A group of passengers and travel agents filed a lawsuit in San Francisco Monday, challenging a rule change on "fare combinability" that allows the nation's largest airlines to charge "hundreds and even thousands of dollars more for multi-city itineraries than if the same flights were purchased separately."

The suit, filed by the Joseph Alioto firm, said the actions to eliminate discounted fares and set fare restrictions for tickets purchased for multi-city air travel within the United States constitutes a conspiracy and violates antitrust law.

Flying to more than one city on a single ticket fare recently became more expensive when the nation's three largest airlines blocked their least expensive fares from being combined on a multi-city trip.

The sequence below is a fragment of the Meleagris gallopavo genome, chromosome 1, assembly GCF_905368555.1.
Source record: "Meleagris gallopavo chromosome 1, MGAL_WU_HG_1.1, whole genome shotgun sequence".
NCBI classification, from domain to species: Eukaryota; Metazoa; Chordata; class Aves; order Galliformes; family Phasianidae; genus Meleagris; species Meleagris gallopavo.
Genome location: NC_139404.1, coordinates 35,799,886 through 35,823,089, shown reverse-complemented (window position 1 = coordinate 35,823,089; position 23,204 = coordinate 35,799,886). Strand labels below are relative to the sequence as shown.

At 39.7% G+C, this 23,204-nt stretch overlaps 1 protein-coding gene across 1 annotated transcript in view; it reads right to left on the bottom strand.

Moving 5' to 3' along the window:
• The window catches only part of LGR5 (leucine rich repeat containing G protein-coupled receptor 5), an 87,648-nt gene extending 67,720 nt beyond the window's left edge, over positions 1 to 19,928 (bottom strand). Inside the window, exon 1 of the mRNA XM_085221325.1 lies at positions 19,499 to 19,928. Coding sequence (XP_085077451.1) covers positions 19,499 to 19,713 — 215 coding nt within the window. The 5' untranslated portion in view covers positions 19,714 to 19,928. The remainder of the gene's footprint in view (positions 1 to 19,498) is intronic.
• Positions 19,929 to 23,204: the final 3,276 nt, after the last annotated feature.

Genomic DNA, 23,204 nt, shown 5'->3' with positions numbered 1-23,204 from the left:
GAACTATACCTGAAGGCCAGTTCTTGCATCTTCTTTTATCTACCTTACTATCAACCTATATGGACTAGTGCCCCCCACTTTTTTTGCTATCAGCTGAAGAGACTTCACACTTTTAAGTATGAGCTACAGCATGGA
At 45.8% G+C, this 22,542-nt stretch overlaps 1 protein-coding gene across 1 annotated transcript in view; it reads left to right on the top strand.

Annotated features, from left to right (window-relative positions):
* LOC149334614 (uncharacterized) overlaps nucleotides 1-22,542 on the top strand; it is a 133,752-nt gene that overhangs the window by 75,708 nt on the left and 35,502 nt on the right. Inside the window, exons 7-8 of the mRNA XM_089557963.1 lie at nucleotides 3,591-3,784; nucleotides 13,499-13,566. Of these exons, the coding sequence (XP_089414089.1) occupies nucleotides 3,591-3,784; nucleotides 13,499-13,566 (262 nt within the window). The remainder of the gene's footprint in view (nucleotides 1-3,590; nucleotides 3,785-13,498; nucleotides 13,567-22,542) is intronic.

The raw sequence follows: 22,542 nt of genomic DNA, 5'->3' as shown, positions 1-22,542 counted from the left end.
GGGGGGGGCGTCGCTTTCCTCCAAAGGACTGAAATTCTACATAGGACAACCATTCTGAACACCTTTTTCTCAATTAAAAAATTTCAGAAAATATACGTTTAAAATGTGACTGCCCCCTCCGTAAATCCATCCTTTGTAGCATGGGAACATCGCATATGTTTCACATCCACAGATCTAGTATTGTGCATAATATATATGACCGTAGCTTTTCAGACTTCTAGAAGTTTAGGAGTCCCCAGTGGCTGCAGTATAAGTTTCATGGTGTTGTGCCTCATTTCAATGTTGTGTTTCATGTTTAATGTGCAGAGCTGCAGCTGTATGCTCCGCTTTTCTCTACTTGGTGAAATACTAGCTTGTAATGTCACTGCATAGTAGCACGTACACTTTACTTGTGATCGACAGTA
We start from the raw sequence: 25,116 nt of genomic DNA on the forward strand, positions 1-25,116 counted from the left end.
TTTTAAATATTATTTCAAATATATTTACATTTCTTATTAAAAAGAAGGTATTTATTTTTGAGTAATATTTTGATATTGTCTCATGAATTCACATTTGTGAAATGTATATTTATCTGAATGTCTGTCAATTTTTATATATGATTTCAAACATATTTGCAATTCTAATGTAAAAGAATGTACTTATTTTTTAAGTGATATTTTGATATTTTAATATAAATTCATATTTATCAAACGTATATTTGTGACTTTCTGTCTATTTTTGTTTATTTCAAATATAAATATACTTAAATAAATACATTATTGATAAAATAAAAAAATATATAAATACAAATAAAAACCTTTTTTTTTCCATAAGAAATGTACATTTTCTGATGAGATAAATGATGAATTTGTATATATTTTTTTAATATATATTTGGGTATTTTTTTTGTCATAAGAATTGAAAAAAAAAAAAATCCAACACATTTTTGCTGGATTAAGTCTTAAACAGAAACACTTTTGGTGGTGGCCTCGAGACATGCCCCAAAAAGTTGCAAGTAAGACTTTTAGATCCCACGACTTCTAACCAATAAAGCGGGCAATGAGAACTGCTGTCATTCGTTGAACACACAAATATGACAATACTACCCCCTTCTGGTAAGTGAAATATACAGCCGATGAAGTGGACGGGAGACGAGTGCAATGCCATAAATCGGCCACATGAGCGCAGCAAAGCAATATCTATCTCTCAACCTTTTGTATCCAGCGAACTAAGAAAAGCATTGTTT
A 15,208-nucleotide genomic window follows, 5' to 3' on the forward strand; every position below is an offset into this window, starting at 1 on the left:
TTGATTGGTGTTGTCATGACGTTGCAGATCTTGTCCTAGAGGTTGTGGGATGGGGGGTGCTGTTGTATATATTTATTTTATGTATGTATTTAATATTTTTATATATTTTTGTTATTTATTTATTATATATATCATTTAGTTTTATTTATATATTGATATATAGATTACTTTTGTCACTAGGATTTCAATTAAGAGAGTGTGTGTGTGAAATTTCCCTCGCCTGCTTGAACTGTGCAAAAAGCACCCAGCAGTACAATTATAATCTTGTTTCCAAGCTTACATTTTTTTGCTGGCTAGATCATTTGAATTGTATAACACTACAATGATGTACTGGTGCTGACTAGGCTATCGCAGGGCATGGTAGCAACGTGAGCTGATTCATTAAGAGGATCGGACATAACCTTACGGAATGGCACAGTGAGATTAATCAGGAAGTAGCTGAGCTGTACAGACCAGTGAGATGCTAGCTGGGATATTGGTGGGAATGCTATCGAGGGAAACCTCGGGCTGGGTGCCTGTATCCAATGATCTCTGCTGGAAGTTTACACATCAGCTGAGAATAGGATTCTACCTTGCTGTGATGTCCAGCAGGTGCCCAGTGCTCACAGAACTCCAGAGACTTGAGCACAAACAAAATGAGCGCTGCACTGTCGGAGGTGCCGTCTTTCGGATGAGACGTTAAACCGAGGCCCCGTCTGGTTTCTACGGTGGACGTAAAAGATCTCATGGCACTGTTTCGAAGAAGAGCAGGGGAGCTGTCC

American, Delta, and United, which control more than 70 percent of the U.S. market, made it more expensive on April 1 to book a multi-city itinerary -- for example, from Philadelphia to St. Louis to Chicago and back to Philadelphia -- compared to purchasing each leg of the trip separately.

The airlines eliminated the "combinability" of lower non-refundable to create a connecting itinerary. The lawsuit contends the airlines' actions mean higher prices, and higher fees. If passengers book each flight separately to get the lowest prices on trips with multiple stops, they will be charged $200 in change fees for each leg of the trip, if they later change their travel plans, the suit said.

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